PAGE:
Context: Patients' perceptions of the quality of their relationships with health care providers may influence their health care-seeking behaviors and future interactions with providers, including use of conventional health care, use of complementary and alternative medicine (CAM), and disclosure of CAM use.
Objective: The study examined the associations between perceived patient-centered communication and provider avoidance, CAM use, and CAM-use disclosure.
Design: This study used cross-sectional survey data from the Health Information National Trends Survey (HINTS) 3, a nationally representative survey of US adults collected between January 2008 and May 2008.
Outcome measures: Two questions asked about CAM use and CAM-use disclosure, and another asked about avoidance of doctors. For the independent variable, responses from 6 questions on patient-centered communication were averaged to create a scale score ranging from 1-4. The research team conducted multiple logistic regressions of the 3 primary outcome measures, adjusting for sociodemographic characteristics, presence or absence of a regular source of care, insurance status, frequency of visits to providers, and health status. All analyses were weighted to make the results representative of the US population aged ≥18 y.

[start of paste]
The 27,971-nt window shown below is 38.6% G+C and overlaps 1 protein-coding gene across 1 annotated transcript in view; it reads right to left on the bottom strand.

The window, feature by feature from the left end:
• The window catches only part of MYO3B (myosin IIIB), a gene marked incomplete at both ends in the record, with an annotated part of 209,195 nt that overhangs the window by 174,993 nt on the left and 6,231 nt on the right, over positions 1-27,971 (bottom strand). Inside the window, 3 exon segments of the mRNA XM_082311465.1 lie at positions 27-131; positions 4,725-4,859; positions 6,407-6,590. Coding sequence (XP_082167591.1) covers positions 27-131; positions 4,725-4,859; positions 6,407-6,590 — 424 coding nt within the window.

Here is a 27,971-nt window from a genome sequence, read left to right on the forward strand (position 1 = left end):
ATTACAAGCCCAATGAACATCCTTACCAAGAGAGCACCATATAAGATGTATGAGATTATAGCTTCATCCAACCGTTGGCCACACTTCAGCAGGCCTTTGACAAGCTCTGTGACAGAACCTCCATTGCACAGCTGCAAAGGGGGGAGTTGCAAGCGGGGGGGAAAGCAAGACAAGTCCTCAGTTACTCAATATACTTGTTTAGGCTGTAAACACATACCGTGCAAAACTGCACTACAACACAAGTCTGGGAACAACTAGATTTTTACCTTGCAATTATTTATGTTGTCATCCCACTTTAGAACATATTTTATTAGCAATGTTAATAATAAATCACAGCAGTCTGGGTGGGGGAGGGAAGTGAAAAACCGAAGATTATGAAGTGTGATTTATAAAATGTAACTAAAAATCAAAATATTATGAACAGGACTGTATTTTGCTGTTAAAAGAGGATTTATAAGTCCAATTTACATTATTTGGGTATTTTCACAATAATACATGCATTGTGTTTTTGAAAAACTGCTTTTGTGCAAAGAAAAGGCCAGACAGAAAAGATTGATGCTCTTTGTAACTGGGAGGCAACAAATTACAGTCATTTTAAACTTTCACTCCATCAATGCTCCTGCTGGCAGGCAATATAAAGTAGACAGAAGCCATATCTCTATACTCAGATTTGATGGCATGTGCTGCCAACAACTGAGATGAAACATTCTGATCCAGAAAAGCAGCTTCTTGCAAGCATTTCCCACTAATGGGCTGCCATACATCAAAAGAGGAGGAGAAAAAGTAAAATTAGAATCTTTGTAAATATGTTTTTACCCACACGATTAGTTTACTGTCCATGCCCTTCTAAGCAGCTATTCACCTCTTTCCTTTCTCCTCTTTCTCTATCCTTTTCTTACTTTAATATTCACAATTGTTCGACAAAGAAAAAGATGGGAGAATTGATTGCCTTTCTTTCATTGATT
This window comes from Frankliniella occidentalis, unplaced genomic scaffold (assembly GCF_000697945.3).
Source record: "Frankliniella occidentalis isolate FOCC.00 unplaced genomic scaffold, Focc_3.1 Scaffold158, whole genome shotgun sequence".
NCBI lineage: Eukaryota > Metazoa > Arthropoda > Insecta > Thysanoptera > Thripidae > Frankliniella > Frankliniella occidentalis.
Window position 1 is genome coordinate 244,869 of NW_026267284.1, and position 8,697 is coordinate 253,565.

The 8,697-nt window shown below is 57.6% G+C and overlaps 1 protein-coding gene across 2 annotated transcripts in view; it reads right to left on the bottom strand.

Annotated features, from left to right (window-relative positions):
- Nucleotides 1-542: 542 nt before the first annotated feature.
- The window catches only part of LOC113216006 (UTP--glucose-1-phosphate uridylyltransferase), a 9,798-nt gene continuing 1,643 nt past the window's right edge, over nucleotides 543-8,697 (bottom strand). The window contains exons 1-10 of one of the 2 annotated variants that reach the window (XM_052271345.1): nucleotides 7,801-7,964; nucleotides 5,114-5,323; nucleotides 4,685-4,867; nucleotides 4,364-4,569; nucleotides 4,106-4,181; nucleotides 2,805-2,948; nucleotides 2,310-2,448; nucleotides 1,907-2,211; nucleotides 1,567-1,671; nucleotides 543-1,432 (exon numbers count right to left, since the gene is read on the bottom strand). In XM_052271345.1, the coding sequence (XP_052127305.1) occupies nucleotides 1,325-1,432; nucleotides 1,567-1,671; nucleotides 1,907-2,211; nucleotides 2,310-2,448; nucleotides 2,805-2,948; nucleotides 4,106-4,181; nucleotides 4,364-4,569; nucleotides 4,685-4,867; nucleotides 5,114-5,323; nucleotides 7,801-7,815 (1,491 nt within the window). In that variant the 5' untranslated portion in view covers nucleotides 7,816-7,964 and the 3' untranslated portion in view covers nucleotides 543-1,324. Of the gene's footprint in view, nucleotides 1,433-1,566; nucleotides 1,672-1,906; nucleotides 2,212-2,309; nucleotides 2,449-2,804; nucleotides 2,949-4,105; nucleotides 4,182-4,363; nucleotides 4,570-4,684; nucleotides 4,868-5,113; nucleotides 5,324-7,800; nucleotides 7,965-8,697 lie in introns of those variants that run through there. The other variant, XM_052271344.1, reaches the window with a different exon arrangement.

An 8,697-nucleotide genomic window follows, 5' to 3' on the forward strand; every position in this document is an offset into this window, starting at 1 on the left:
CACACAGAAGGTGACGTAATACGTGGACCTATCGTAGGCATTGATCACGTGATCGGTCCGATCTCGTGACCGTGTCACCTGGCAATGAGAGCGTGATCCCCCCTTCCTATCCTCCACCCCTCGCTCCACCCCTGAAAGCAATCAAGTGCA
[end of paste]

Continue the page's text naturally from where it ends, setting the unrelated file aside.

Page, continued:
Results: Approximately one-third of respondents (36%) had avoided seeing their doctors within the 12 mo prior to the survey. Approximately 24% had used CAM within the prior 12 mo, and 51.7% of CAM users had discussed their CAM use with their doctors. Higher levels of patient-centered communication were significantly associated with lower odds of provider avoidance (AOR=0.63; 95% CI=0.52, 0.76) and CAM use (AOR=0.60; 95% CI=0.46, 0.78) but were not associated with CAM-use disclosure.
Conclusions: Findings suggest that patients may be more likely to avoid seeing their doctors and more likely to use CAM when they perceive low levels of patient-centered communication. Further research to understand the role of the characteristics of patient-provider relationships on provider avoidance, CAM use, and CAM-use disclosure is warranted.